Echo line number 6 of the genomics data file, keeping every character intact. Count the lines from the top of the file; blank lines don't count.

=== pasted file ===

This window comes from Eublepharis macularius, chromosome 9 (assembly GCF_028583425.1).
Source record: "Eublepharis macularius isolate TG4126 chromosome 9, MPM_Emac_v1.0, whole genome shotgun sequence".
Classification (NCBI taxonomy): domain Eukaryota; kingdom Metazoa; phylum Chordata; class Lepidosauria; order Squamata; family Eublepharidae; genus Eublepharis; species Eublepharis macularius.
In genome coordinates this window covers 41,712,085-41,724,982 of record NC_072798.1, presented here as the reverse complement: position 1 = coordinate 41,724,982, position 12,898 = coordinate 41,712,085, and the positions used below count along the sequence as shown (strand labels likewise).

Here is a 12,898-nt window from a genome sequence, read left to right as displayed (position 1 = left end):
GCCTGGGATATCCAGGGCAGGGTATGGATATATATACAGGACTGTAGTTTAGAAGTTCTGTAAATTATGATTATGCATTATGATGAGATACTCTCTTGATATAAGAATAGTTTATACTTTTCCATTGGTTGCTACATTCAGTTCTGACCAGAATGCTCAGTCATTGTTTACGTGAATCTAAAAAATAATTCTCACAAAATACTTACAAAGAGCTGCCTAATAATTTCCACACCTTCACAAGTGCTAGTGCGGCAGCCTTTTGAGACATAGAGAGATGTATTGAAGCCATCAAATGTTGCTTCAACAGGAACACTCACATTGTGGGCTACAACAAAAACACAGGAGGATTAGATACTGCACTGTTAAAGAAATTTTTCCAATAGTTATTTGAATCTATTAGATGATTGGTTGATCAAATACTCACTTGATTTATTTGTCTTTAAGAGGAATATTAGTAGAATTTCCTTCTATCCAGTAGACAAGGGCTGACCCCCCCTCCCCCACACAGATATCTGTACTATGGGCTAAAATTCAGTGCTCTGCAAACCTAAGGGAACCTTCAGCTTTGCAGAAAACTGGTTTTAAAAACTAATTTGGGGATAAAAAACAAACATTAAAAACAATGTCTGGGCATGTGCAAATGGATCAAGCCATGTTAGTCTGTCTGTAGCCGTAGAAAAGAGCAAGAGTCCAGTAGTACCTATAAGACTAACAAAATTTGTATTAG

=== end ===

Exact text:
GCCTGGGATATCCAGGGCAGGGTATGGATATATATACAGGACTGTAGTTTAGAAGTTCTGTAAATTATGATTATGCATTATGATGAGATACTCTCTTGATATAAGAATAGTTTATACTTTTCCATTGGTTGCTACATTCAGTTCTGACCAGAATGCTCAGTCATTGTTTACGTGAATCTAAAAAATAATTCTCACAAAATACTTACAAAGAGCTGCCTAATAATTTCCACACCTTCACAAGTGCTAGTGCGGCAGCCTTTTGAGACATAGAGAGATGTATTGAAGCCATCAAATGTTGCTTCAACAGGAACACTCACATTGTGGGCTACAACAAAAACACAGGAGGATTAGATACTGCACTGTTAAAGAAATTTTTCCAATAGTTATTTGAATCTATTAGATGATTGGTTGATCAAATACTCACTTGATTTATTTGTCTTTAAGAGGAATATTAGTAGAATTTCCTTCTATCCAGTAGACAAGGGCTGACCCCCCCTCCCCCACACAGATATCTGTACTATGGGCTAAAATTCAGTGCTCTGCAAACCTAAGGGAACCTTCAGCTTTGCAGAAAACTGGTTTTAAAAACTAATTTGGGGATAAAAAACAAACATTAAAAACAATGTCTGGGCATGTGCAAATGGATCAAGCCATGTTAGTCTGTCTGTAGCCGTAGAAAAGAGCAAGAGTCCAGTAGTACCTATAAGACTAACAAAATTTGTATTAG